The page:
Bangladesh has made tremendous progress in improving the health outcomes of its population, from better infant and maternal health to overall healthy life expectancy. However, there is clear evidence that climate change is already negating some of these health gains, making it harder for the country to reduce poverty, improve prosperity, and pursue growth along a pathway compatible with net zero.

Because Bangladesh is one of the most climate-vulnerable countries in the world, understanding the links between climate change and health is essential for making the country climate-resilient. This policy brief explores how Bangladesh can make further progress on these issues.

Key points and recommendations

  • Climate change is having, and will continue to have, repercussions on all sectors of Bangladesh’s economy and in turn, the health of the population.
  • There are multiple direct and indirect pathways through which climate change affects human health in Bangladesh, for example through extreme weather events, heat-related and vector-borne diseases, and compromised food and water security.
  • There is considerable scope for Bangladesh to take advantage of the health co-benefits of tackling climate change and air pollution, which can improve health outcomes and reduce pressure on health services.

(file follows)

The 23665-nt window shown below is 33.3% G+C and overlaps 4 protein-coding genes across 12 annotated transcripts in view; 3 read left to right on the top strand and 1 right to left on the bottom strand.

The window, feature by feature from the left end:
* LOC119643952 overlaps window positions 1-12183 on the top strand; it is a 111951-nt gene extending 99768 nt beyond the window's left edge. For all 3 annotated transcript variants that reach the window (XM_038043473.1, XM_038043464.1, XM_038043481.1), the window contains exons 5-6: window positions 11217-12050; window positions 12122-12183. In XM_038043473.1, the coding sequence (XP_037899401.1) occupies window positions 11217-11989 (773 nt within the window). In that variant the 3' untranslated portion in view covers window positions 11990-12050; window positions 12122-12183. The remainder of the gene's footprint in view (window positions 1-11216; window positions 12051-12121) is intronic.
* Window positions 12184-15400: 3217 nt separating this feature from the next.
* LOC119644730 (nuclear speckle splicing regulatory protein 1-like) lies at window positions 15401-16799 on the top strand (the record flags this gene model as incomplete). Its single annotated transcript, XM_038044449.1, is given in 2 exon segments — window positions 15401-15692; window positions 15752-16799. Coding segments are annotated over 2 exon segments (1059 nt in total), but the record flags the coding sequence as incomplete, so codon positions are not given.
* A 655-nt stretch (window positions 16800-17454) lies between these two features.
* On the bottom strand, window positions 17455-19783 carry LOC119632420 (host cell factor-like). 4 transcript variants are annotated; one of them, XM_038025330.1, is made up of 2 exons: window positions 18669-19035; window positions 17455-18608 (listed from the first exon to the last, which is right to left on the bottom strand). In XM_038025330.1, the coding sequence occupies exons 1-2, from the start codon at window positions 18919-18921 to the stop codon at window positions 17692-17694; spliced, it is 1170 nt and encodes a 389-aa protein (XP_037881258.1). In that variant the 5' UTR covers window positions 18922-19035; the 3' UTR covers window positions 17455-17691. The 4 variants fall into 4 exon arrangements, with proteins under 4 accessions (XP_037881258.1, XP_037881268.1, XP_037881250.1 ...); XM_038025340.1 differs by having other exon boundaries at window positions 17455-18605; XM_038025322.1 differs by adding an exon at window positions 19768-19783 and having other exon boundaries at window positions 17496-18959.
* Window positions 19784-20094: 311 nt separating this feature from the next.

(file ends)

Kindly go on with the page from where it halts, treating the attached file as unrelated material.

• Extreme heat and air pollution are together particularly damaging for health, especially for people with pre-existing conditions. Focusing on reducing air pollution is therefore very important but will require cooperation and coordination across multiple ministries.
  • Policies in Bangladesh have evolved in the last five decades, with the most recent policies such as the National Health Policy and the National Adaptation Plan explicitly including provisions to address climate change impacts on health.
  • Bangladesh should increase its use of heat adaptation strategies that have been shown to work across the globe, including early warning systems, ensuring people have access to cooling, and changing working hours for those in high exposure sectors.
  • Climate change makes it harder for people to improve their nutritional status. For Bangladesh, targeting food insecurity hotspots, in parallel with ensuring people have access to clean water and sanitation, can improve food security and nutrition.
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